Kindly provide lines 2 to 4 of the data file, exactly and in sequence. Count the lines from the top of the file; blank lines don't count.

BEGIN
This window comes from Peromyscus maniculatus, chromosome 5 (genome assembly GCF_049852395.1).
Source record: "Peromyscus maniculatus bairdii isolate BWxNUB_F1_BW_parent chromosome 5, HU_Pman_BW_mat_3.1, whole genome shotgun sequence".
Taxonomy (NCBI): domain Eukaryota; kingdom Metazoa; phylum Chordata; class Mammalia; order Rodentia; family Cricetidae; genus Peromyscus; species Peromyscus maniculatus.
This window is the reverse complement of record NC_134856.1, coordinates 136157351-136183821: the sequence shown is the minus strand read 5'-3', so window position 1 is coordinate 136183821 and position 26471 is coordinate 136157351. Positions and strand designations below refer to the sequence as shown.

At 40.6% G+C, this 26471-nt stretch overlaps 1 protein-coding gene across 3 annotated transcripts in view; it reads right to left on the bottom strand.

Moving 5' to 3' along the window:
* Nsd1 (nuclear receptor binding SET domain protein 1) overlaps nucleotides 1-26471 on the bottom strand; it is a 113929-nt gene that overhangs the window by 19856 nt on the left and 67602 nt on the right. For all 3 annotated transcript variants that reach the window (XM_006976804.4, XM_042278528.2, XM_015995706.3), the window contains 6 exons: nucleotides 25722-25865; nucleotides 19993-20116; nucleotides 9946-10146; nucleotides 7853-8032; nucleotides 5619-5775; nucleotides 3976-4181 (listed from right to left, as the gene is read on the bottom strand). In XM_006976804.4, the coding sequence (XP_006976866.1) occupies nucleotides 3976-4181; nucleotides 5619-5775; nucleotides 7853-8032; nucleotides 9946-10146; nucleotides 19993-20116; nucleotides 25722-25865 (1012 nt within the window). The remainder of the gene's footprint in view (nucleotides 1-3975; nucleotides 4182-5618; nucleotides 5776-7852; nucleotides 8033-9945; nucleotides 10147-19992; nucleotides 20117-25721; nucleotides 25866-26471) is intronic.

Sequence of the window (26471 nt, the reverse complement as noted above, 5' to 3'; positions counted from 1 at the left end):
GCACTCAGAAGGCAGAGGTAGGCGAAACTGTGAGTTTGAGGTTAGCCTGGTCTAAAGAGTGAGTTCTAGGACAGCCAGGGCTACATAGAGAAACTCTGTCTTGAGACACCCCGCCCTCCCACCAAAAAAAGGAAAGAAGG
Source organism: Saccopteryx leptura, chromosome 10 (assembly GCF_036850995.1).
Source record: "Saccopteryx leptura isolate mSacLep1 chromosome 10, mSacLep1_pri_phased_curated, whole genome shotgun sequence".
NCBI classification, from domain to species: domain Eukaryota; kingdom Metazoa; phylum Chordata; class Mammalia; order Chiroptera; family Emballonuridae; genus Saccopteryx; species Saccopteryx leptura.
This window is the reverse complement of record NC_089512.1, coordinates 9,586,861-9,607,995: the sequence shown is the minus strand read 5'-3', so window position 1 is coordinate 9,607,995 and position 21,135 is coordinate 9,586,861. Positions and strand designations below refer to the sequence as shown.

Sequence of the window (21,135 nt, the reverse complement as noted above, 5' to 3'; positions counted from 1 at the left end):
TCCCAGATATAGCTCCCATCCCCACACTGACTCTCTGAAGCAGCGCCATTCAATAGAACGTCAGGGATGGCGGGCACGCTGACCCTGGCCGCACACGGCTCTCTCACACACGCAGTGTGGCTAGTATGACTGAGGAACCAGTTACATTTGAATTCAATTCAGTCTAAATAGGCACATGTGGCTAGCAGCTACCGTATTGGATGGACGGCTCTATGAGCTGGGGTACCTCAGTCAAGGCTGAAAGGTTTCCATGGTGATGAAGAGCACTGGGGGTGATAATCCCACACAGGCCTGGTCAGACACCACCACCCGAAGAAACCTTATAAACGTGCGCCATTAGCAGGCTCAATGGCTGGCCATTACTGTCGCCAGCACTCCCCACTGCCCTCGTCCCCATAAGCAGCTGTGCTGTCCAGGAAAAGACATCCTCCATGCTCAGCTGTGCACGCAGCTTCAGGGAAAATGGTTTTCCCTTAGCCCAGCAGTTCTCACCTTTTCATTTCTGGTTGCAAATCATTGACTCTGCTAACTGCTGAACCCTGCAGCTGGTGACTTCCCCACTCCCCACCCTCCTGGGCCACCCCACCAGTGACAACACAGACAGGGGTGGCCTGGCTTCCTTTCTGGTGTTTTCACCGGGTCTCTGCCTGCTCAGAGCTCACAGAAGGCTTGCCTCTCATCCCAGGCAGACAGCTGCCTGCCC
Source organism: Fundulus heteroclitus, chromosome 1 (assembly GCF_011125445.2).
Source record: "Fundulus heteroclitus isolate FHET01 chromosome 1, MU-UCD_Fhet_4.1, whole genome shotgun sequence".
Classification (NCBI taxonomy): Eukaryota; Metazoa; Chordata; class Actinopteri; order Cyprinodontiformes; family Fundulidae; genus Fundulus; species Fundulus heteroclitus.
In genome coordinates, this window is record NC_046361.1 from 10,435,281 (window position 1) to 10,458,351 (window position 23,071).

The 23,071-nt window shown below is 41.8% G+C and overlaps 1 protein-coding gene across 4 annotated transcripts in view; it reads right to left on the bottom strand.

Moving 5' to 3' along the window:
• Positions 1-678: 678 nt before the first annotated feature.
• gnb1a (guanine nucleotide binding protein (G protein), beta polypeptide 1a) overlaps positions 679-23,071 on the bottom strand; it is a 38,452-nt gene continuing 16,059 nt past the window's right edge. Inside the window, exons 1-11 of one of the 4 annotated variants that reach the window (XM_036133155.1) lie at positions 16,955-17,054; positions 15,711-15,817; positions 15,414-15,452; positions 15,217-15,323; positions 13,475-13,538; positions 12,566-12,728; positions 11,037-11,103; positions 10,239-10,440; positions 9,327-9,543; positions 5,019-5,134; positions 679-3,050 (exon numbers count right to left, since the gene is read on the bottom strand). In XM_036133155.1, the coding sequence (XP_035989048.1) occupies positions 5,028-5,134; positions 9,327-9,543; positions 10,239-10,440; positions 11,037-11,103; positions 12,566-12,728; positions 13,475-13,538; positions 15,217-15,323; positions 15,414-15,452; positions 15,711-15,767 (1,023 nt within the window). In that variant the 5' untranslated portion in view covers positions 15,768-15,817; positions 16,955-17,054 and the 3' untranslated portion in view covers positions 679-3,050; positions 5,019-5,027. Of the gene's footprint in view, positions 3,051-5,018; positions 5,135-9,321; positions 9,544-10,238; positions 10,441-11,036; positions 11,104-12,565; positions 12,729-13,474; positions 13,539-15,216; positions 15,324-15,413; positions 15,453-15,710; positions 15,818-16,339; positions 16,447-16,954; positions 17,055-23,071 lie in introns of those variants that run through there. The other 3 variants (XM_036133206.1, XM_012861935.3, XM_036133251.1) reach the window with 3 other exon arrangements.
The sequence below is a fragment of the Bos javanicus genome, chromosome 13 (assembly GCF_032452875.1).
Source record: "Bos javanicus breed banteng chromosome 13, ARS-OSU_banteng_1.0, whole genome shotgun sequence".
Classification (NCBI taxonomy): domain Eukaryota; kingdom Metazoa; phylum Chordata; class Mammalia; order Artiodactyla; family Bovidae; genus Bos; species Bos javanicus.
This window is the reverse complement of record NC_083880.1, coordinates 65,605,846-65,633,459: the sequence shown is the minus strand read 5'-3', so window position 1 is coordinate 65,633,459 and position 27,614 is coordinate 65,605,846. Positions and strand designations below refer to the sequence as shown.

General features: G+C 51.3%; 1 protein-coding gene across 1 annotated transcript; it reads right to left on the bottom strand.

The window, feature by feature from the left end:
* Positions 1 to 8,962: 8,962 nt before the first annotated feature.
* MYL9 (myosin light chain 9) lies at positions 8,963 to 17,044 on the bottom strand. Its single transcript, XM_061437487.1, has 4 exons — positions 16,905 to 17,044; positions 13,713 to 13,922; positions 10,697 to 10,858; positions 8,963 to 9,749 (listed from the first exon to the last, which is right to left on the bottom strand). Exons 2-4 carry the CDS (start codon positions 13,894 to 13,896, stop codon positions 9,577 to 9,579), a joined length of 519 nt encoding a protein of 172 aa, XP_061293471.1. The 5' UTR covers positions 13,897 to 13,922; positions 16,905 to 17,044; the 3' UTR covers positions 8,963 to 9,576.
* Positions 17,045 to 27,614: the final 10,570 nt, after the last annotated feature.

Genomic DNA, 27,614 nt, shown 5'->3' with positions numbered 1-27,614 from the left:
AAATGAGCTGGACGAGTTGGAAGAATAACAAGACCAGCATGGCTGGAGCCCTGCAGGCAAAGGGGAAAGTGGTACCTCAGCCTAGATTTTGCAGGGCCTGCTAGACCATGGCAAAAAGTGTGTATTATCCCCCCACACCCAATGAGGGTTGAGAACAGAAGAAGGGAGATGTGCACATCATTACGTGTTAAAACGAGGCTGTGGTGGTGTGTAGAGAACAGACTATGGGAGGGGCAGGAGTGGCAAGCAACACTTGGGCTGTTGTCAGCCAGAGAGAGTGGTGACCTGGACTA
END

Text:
Source record: "Peromyscus maniculatus bairdii isolate BWxNUB_F1_BW_parent chromosome 5, HU_Pman_BW_mat_3.1, whole genome shotgun sequence".
Taxonomy (NCBI): domain Eukaryota; kingdom Metazoa; phylum Chordata; class Mammalia; order Rodentia; family Cricetidae; genus Peromyscus; species Peromyscus maniculatus.
This window is the reverse complement of record NC_134856.1, coordinates 136157351-136183821: the sequence shown is the minus strand read 5'-3', so window position 1 is coordinate 136183821 and position 26471 is coordinate 136157351. Positions and strand designations below refer to the sequence as shown.